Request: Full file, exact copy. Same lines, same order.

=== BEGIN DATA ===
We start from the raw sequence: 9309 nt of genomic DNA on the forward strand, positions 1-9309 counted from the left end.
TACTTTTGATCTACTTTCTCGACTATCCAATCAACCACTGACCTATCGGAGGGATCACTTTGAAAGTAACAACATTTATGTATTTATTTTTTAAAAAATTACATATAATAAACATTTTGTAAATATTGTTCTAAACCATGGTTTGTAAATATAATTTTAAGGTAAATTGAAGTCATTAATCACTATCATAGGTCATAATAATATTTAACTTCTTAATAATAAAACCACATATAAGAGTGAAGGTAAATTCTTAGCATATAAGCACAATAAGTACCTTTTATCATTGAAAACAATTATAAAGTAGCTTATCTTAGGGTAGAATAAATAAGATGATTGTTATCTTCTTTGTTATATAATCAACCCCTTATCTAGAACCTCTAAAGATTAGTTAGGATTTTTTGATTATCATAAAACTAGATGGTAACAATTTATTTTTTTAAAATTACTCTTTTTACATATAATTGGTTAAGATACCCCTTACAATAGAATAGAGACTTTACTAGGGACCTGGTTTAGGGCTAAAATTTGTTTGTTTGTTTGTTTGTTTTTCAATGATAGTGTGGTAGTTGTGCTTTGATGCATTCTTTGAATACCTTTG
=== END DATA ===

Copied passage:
We start from the raw sequence: 9309 nt of genomic DNA on the forward strand, positions 1-9309 counted from the left end.
TACTTTTGATCTACTTTCTCGACTATCCAATCAACCACTGACCTATCGGAGGGATCACTTTGAAAGTAACAACATTTATGTATTTATTTTTTAAAAAATTACATATAATAAACATTTTGTAAATATTGTTCTAAACCATGGTTTGTAAATATAATTTTAAGGTAAATTGAAGTCATTAATCACTATCATAGGTCATAATAATATTTAACTTCTTAATAATAAAACCACATATAAGAGTGAAGGTAAATTCTTAGCATATAAGCACAATAAGTACCTTTTATCATTGAAAACAATTATAAAGTAGCTTATCTTAGGGTAGAATAAATAAGATGATTGTTATCTTCTTTGTTATATAATCAACCCCTTATCTAGAACCTCTAAAGATTAGTTAGGATTTTTTGATTATCATAAAACTAGATGGTAACAATTTATTTTTTTAAAATTACTCTTTTTACATATAATTGGTTAAGATACCCCTTACAATAGAATAGAGACTTTACTAGGGACCTGGTTTAGGGCTAAAATTTGTTTGTTTGTTTGTTTGTTTTTCAATGATAGTGTGGTAGTTGTGCTTTGATGCATTCTTTGAATACCTTTG